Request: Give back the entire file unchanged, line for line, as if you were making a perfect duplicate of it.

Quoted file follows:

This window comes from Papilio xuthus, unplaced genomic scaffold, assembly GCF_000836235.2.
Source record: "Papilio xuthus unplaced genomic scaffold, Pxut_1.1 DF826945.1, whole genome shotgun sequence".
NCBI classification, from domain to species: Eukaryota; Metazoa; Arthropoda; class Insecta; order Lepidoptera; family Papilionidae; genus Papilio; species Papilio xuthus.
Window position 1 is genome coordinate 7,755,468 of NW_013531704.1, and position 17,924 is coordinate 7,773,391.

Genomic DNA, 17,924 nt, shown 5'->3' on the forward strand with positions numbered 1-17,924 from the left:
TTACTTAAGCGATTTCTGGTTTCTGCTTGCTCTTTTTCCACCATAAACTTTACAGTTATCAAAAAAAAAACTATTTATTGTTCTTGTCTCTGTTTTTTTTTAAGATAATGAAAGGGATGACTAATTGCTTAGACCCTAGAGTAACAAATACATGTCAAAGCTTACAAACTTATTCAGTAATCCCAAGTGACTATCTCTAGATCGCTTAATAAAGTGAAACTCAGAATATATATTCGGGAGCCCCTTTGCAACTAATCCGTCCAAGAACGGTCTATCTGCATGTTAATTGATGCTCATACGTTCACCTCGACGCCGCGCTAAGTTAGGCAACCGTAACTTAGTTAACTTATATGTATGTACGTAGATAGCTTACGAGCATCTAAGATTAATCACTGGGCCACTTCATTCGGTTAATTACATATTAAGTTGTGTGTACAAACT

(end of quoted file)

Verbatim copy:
This window comes from Papilio xuthus, unplaced genomic scaffold, assembly GCF_000836235.2.
Source record: "Papilio xuthus unplaced genomic scaffold, Pxut_1.1 DF826945.1, whole genome shotgun sequence".
NCBI classification, from domain to species: Eukaryota; Metazoa; Arthropoda; class Insecta; order Lepidoptera; family Papilionidae; genus Papilio; species Papilio xuthus.
Window position 1 is genome coordinate 7,755,468 of NW_013531704.1, and position 17,924 is coordinate 7,773,391.

Genomic DNA, 17,924 nt, shown 5'->3' on the forward strand with positions numbered 1-17,924 from the left:
TTACTTAAGCGATTTCTGGTTTCTGCTTGCTCTTTTTCCACCATAAACTTTACAGTTATCAAAAAAAAAACTATTTATTGTTCTTGTCTCTGTTTTTTTTTAAGATAATGAAAGGGATGACTAATTGCTTAGACCCTAGAGTAACAAATACATGTCAAAGCTTACAAACTTATTCAGTAATCCCAAGTGACTATCTCTAGATCGCTTAATAAAGTGAAACTCAGAATATATATTCGGGAGCCCCTTTGCAACTAATCCGTCCAAGAACGGTCTATCTGCATGTTAATTGATGCTCATACGTTCACCTCGACGCCGCGCTAAGTTAGGCAACCGTAACTTAGTTAACTTATATGTATGTACGTAGATAGCTTACGAGCATCTAAGATTAATCACTGGGCCACTTCATTCGGTTAATTACATATTAAGTTGTGTGTACAAACT